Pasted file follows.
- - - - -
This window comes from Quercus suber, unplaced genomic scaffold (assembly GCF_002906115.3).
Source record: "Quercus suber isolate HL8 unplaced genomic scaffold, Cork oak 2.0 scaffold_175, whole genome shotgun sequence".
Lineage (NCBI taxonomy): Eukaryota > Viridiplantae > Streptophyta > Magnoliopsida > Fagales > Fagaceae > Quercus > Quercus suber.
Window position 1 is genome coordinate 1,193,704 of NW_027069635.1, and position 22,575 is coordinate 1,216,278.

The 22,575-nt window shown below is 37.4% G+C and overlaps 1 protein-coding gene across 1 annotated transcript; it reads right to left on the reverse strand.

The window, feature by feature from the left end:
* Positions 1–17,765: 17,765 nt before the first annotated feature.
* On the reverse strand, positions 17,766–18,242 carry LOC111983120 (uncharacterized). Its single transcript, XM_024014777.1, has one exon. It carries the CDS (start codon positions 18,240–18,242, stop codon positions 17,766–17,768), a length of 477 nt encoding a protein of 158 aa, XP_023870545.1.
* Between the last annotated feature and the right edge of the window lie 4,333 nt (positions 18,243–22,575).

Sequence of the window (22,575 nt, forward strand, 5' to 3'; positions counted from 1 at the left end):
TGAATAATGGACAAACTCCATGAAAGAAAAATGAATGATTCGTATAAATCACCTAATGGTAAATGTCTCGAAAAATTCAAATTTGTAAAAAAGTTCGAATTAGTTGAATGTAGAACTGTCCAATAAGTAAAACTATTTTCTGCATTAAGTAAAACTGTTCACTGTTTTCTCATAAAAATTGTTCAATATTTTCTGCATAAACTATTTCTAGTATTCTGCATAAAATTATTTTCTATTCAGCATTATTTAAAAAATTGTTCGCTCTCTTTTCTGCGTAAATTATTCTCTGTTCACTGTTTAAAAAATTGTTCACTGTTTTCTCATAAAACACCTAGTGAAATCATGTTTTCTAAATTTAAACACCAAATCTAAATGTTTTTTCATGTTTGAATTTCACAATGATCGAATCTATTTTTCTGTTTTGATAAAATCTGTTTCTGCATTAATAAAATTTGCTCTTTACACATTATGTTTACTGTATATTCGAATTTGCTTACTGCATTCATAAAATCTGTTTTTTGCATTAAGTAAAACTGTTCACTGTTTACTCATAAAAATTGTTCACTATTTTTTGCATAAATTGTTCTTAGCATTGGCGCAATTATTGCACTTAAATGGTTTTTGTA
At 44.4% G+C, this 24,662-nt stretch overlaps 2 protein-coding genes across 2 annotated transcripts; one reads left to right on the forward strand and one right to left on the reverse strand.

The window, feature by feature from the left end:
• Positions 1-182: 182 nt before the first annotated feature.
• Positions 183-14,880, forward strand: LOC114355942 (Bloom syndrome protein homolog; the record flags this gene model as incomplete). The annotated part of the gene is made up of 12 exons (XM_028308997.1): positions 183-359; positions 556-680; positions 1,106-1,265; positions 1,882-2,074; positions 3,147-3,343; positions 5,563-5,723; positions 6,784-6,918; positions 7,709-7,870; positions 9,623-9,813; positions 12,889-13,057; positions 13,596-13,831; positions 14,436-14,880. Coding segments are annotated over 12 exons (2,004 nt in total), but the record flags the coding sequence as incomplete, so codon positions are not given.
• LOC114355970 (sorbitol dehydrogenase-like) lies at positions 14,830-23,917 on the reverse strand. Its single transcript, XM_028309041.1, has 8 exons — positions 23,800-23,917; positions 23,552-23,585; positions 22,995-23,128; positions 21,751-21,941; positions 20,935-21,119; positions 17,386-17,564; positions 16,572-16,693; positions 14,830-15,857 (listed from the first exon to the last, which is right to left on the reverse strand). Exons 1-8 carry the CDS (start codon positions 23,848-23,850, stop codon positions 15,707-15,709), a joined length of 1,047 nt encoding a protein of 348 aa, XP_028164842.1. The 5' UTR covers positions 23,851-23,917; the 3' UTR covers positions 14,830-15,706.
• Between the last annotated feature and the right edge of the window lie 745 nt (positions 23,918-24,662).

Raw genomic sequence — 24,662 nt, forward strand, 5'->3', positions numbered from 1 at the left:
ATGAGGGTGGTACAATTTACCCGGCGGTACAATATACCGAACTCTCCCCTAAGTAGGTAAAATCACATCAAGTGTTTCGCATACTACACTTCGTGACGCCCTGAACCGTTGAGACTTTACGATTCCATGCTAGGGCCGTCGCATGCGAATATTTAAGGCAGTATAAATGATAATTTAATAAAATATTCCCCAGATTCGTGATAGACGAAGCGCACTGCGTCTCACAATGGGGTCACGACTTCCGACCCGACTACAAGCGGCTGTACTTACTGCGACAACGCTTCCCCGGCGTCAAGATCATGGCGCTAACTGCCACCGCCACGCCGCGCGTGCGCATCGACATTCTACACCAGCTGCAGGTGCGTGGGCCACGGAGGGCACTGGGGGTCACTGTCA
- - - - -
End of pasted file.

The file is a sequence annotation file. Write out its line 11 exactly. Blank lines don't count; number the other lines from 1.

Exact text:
TGAATAATGGACAAACTCCATGAAAGAAAAATGAATGATTCGTATAAATCACCTAATGGTAAATGTCTCGAAAAATTCAAATTTGTAAAAAAGTTCGAATTAGTTGAATGTAGAACTGTCCAATAAGTAAAACTATTTTCTGCATTAAGTAAAACTGTTCACTGTTTTCTCATAAAAATTGTTCAATATTTTCTGCATAAACTATTTCTAGTATTCTGCATAAAATTATTTTCTATTCAGCATTATTTAAAAAATTGTTCGCTCTCTTTTCTGCGTAAATTATTCTCTGTTCACTGTTTAAAAAATTGTTCACTGTTTTCTCATAAAACACCTAGTGAAATCATGTTTTCTAAATTTAAACACCAAATCTAAATGTTTTTTCATGTTTGAATTTCACAATGATCGAATCTATTTTTCTGTTTTGATAAAATCTGTTTCTGCATTAATAAAATTTGCTCTTTACACATTATGTTTACTGTATATTCGAATTTGCTTACTGCATTCATAAAATCTGTTTTTTGCATTAAGTAAAACTGTTCACTGTTTACTCATAAAAATTGTTCACTATTTTTTGCATAAATTGTTCTTAGCATTGGCGCAATTATTGCACTTAAATGGTTTTTGTA